"The areas of application for our technology are enormously diverse. Our customers are correspondingly diverse," Max explains, "because in general, knowledge from numerical fluid simulation can be used to drive developments of more efficient products in many different areas. Concrete examples are more efficient batteries through optimized cooling, cleaner water through optimized high-efficiency filters, more efficient manufacturing processes through optimized stirred tanks, or higher yields through optimized reactors." 

To summarize, it is clear that the cloudfluid solution, thanks to flexible billing, highly efficient hardware in the cloud and modern algorithms, is particularly interesting for companies for which investments in expensive software licenses and large computing capacities are not economical.

Additional advantages from the customized fluid solver: 

Through an efficient implementation on high-performance graphics cards (GPUs), cloudfluid not only performs extremely fast calculations, but also fully automates the processes. "This way, the acceleration of calculations by a factor of more than 250 can be achieved. That enables the use of more precise, multiphysics models that previously required large investments in computing capacity using conventional methods.

The Smart Clients are also specifically tailored to the customer's fluid problem, so they can be operated without any CFD expertise, while the quality of the results is guaranteed by our pre-selection of models and automatic optimization of numerical parameters. This makes the smart clients highly attractive, especially for long-term use." 

As a result, cloudfluid's simulations deliver real added value, enabling customers to drive rapid and digital development of their products without physical prototypes and with fewer experiments. "In addition to precisely capturing experimentally inaccessible parameters, physical effects can also be looked at in isolation," says Max.

cloudfluid reviews a successful year and looks forward to the ones to come

"With our solver and associated workflow up and running, we have now moved from the proof-of-concept to the proof-of-value phase. In addition to our current pilot customers, we have had a number of promising discussions with other interested clients. The goal is to convince even more companies of the benefits of our business model."

In the next 1 ½ years, we would like to successfully complete the "proof-of-value" phase to subsequently build up a customer base that sees cooperation in their mutual interest. 

For the time being, cloudfluid is starting to implement its business idea in Germany. But because the model is highly scalable, a potential European or global scaling is imaginable. "We have already been able to win a large cloud provider as a cooperation partner. This partner can provide us with computing power on GPUs worldwide. Accordingly, we can meet the demand when it comes," he emphasizes.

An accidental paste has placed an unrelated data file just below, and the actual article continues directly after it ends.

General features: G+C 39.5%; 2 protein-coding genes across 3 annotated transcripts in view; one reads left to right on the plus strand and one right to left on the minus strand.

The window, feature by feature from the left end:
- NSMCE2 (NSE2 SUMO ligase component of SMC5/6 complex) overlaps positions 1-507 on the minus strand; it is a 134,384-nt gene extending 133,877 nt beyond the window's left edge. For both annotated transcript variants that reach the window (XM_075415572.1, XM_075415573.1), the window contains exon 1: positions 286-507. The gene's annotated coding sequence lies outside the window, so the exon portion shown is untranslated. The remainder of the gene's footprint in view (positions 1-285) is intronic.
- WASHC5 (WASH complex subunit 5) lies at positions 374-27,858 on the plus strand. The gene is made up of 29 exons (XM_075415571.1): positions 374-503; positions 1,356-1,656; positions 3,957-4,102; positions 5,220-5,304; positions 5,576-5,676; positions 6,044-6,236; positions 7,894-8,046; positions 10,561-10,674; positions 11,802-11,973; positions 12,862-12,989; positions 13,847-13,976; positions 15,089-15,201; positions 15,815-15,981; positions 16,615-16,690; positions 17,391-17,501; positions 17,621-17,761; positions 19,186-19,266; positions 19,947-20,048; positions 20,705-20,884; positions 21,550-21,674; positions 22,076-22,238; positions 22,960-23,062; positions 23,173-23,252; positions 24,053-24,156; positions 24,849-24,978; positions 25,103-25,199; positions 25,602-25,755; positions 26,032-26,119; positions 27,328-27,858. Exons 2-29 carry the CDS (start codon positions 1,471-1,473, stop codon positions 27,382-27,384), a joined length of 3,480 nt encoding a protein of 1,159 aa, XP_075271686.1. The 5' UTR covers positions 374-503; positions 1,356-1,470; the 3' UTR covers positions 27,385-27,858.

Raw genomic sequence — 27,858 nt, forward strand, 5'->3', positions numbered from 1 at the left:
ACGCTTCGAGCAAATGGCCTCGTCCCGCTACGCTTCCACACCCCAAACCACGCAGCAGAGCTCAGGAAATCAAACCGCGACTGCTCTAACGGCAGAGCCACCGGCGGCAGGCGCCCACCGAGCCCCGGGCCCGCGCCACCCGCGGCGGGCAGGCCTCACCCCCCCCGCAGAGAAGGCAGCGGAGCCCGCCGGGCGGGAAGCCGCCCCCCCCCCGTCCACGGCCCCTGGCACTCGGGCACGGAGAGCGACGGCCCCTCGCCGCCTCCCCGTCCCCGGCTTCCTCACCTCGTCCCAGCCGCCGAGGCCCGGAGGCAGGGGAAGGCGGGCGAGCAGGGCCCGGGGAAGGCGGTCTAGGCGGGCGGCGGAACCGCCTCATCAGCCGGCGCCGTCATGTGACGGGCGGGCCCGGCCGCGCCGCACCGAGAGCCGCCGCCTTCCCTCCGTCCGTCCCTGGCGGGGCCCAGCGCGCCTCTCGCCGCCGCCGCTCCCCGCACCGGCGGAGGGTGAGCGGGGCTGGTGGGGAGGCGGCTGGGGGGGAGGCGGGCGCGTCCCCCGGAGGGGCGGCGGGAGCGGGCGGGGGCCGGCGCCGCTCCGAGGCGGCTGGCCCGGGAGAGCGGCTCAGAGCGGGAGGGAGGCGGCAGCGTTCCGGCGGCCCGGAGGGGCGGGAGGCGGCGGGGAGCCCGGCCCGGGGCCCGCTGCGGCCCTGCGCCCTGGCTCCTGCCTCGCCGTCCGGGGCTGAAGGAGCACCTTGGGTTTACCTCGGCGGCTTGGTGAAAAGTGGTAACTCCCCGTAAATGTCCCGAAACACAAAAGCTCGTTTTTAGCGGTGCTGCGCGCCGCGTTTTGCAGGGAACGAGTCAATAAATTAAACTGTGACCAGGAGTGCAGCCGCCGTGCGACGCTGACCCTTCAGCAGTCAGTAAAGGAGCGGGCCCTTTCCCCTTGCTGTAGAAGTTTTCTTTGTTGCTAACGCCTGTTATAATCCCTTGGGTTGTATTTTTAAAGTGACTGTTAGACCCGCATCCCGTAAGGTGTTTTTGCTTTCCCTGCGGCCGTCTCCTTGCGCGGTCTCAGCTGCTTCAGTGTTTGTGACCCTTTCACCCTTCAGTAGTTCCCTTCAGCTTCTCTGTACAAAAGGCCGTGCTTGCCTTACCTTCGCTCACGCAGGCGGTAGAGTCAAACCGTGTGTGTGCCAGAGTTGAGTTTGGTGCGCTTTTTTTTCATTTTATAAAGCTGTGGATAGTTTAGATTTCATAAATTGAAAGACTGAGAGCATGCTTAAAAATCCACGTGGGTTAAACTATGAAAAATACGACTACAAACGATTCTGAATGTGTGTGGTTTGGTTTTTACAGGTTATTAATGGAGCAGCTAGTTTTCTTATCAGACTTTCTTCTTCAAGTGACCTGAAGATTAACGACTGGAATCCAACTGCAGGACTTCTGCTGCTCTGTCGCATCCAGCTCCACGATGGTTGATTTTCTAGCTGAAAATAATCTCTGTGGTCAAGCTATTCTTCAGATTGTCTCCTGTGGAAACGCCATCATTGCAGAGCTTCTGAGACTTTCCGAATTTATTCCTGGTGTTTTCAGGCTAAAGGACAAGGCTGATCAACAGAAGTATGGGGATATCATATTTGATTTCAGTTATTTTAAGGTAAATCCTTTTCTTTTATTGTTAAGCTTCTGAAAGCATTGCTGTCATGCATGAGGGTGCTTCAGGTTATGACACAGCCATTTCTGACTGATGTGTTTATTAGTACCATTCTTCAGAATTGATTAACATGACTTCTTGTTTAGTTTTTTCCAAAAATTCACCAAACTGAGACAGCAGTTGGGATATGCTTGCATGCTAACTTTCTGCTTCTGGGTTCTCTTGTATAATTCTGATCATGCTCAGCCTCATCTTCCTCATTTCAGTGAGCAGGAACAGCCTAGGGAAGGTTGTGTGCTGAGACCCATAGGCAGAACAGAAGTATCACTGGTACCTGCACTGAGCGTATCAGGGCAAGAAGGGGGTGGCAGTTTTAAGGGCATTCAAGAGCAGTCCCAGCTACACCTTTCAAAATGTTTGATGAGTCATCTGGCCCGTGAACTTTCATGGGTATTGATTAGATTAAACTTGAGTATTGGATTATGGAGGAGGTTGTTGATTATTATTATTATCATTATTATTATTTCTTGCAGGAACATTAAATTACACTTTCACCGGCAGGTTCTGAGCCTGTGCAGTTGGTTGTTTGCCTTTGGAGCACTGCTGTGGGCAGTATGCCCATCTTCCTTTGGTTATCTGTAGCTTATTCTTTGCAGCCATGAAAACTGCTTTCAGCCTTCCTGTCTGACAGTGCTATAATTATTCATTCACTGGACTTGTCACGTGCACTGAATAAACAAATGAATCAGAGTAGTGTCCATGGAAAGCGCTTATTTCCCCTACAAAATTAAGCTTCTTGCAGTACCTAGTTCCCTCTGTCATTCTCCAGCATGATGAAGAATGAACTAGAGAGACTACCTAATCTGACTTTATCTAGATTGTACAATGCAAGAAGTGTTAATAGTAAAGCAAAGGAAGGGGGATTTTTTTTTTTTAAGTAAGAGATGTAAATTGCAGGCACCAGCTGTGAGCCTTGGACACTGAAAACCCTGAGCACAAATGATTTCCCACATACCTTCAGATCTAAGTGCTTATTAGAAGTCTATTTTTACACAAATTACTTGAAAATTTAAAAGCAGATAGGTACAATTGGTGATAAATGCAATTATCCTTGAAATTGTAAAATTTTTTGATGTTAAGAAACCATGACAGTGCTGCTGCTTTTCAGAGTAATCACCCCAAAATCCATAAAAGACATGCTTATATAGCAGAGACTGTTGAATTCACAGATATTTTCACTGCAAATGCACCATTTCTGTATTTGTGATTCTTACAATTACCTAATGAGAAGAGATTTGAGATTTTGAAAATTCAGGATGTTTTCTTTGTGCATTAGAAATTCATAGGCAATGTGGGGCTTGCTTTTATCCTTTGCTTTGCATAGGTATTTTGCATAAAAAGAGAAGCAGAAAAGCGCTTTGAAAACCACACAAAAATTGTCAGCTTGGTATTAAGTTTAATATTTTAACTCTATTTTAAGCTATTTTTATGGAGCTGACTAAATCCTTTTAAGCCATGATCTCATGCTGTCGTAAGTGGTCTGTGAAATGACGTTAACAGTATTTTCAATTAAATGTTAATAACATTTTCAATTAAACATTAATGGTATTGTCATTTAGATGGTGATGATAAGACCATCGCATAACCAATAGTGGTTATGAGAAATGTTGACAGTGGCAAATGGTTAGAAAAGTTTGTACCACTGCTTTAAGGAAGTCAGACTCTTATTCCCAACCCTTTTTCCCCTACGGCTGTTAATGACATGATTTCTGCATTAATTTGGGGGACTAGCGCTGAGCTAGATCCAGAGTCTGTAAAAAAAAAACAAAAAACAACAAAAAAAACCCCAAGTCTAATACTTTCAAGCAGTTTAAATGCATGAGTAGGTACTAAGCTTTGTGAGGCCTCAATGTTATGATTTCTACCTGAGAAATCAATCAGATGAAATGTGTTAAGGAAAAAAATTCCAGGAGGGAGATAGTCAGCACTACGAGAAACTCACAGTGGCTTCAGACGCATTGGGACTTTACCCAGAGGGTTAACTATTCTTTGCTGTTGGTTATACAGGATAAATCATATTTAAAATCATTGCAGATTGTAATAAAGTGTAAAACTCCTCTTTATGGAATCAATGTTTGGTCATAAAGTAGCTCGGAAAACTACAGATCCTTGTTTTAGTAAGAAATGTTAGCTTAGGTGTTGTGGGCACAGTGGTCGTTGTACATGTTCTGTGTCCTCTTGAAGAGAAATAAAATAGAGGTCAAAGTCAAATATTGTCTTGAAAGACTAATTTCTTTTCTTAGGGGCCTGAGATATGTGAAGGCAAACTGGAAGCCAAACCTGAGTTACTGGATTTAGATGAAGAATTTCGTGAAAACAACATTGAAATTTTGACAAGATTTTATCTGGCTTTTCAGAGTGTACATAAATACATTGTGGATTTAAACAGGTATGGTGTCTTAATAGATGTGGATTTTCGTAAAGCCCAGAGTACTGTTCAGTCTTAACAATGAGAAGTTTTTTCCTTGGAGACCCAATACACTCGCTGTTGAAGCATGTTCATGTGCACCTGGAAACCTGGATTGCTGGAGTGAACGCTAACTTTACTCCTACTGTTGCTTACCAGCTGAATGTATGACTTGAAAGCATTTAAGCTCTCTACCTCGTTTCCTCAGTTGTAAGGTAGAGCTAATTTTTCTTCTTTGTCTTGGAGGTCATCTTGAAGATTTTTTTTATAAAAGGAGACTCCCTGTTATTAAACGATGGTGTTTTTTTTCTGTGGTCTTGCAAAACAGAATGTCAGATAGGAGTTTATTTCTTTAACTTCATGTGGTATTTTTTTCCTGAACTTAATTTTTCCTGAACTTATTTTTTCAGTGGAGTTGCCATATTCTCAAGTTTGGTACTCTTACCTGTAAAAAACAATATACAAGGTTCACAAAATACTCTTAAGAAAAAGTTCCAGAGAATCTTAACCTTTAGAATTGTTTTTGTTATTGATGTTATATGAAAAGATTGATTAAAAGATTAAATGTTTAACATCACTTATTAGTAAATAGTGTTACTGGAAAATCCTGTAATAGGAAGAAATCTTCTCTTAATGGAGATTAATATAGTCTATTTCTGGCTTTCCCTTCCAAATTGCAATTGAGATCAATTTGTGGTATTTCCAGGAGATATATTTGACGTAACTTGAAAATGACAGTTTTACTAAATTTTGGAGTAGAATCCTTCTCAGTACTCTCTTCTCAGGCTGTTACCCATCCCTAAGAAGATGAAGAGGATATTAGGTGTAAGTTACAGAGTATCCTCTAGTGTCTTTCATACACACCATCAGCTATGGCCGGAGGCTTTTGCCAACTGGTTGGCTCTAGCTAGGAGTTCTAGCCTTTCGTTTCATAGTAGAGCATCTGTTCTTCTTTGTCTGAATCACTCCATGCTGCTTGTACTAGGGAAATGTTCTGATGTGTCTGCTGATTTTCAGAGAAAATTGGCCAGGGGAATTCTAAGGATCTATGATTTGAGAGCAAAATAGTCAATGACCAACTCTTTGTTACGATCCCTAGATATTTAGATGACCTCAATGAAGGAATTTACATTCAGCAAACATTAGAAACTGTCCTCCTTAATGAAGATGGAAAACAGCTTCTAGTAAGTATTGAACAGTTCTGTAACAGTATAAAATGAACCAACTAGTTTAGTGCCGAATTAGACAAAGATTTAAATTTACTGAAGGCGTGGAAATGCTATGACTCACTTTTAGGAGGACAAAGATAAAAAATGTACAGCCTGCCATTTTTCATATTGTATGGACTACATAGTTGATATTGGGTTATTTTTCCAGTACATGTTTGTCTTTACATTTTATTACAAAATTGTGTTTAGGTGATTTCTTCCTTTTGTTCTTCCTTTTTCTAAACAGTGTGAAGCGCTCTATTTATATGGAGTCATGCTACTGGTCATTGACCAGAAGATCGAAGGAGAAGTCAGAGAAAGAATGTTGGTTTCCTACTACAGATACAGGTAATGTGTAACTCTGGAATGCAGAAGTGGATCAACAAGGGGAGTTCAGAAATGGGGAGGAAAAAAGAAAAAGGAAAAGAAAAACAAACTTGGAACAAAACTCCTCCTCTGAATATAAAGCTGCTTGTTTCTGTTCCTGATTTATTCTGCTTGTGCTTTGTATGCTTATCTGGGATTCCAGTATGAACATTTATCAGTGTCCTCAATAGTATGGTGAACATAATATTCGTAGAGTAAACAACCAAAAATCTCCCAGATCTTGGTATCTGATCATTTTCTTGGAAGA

Opportunities in the health sector through cooperation with 5-HT

"In addition to the possible applications in the chemical industry already mentioned, the healthcare industry also provides some potentially very interesting use cases for flow simulations  - not only in medical technology but also in human medicine. In digital medicine, there is an ever-sharper focus on individual disease patterns. For example, if a patient suffers from arterial stenosis, our technology can potentially help to evaluate a suitable stent for this very patient." 

This example illustrates well how complex research on living organisms is in general, as experiments here involve a lot of effort. cloudfluid can simplify these by developing three-dimensional "digital twins" of human organs together with imaging methodology: "Consequently, in the future we will be able to supplement the image of a heart, lung or artery with flow data, for example. With the blood flow      simulated, it will be possible to analyze which treatment would be most suitable for the patient in question even before an operation - which will simultaneously lead to greater safety in treatment methods," Max summarizes.

Finally, he adds, "We've seen that there are some healthcare and chemical companies in your network for which our technology may be of interest. It would be great if we could get contacts with these same companies through 5-HT."

Picture spurce:
- Gaedtke, M., Wachter, S., Raedle, M., Nirschl, H., & Krause, M. J. (2018). Application of a lattice Boltzmann method combined with a Smagorinsky turbulence model to spatially resolved heat flux inside a refrigerated vehicle. Computers & Mathematics with Applications, 76(10), 2315-2329.

- Haussmann, M., Reinshaus, P., Simonis, S., Nirschl, H., & Krause, M. J. (2021). Fluid–Structure Interaction Simulation of a Coriolis Mass Flowmeter Using a Lattice Boltzmann Method. Fluids, 6(4), 167.
- Haussmann, M., Ries, F., Jeppener-Haltenhoff, J. B., Li, Y., Schmidt, M., Welch, C., ... & Sadiki, A. (2020). Evaluation of a near-wall-modeled large eddy lattice Boltzmann method for the analysis of complex flows relevant to ic engines. Computation, 8(2), 43.
- Gaedtke, M., Abishek, S., Mead-Hunter, R., King, A. J., Mullins, B. J., Nirschl, H., & Krause, M. J. (2020). Total enthalpy-based lattice Boltzmann simulations of melting in paraffin/metal foam composite phase change materials. International Journal of Heat and Mass Transfer, 155, 119870.